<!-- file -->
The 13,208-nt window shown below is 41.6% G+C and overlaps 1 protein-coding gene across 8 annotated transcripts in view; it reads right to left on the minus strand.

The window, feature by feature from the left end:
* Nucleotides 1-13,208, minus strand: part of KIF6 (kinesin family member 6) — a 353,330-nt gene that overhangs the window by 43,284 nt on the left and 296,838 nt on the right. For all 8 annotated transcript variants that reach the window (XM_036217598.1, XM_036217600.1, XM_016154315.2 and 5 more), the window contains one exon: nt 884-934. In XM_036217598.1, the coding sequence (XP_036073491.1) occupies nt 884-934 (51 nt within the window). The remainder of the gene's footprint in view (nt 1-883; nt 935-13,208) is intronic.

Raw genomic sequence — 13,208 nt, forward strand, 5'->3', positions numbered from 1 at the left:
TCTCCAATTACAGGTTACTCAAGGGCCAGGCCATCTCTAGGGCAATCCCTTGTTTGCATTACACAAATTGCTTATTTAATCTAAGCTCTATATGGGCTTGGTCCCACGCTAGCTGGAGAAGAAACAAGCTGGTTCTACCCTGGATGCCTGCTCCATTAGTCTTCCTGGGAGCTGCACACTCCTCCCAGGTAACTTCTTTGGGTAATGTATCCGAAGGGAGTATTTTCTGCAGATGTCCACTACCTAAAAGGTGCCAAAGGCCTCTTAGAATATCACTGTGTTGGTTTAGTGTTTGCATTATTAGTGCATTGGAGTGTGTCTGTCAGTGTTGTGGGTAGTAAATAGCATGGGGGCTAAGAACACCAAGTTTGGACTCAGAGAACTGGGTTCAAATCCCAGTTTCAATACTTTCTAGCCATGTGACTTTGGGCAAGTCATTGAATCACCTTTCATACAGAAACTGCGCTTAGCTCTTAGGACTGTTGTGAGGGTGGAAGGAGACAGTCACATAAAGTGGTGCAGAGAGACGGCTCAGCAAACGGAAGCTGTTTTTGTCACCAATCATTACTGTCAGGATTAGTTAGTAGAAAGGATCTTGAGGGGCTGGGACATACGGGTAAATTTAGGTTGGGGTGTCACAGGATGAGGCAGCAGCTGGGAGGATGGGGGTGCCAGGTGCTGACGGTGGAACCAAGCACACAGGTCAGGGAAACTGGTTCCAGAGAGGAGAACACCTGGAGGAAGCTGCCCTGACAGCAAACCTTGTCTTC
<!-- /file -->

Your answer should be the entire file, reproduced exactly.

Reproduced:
The 13,208-nt window shown below is 41.6% G+C and overlaps 1 protein-coding gene across 8 annotated transcripts in view; it reads right to left on the minus strand.

The window, feature by feature from the left end:
* Nucleotides 1-13,208, minus strand: part of KIF6 (kinesin family member 6) — a 353,330-nt gene that overhangs the window by 43,284 nt on the left and 296,838 nt on the right. For all 8 annotated transcript variants that reach the window (XM_036217598.1, XM_036217600.1, XM_016154315.2 and 5 more), the window contains one exon: nt 884-934. In XM_036217598.1, the coding sequence (XP_036073491.1) occupies nt 884-934 (51 nt within the window). The remainder of the gene's footprint in view (nt 1-883; nt 935-13,208) is intronic.

Raw genomic sequence — 13,208 nt, forward strand, 5'->3', positions numbered from 1 at the left:
TCTCCAATTACAGGTTACTCAAGGGCCAGGCCATCTCTAGGGCAATCCCTTGTTTGCATTACACAAATTGCTTATTTAATCTAAGCTCTATATGGGCTTGGTCCCACGCTAGCTGGAGAAGAAACAAGCTGGTTCTACCCTGGATGCCTGCTCCATTAGTCTTCCTGGGAGCTGCACACTCCTCCCAGGTAACTTCTTTGGGTAATGTATCCGAAGGGAGTATTTTCTGCAGATGTCCACTACCTAAAAGGTGCCAAAGGCCTCTTAGAATATCACTGTGTTGGTTTAGTGTTTGCATTATTAGTGCATTGGAGTGTGTCTGTCAGTGTTGTGGGTAGTAAATAGCATGGGGGCTAAGAACACCAAGTTTGGACTCAGAGAACTGGGTTCAAATCCCAGTTTCAATACTTTCTAGCCATGTGACTTTGGGCAAGTCATTGAATCACCTTTCATACAGAAACTGCGCTTAGCTCTTAGGACTGTTGTGAGGGTGGAAGGAGACAGTCACATAAAGTGGTGCAGAGAGACGGCTCAGCAAACGGAAGCTGTTTTTGTCACCAATCATTACTGTCAGGATTAGTTAGTAGAAAGGATCTTGAGGGGCTGGGACATACGGGTAAATTTAGGTTGGGGTGTCACAGGATGAGGCAGCAGCTGGGAGGATGGGGGTGCCAGGTGCTGACGGTGGAACCAAGCACACAGGTCAGGGAAACTGGTTCCAGAGAGGAGAACACCTGGAGGAAGCTGCCCTGACAGCAAACCTTGTCTTC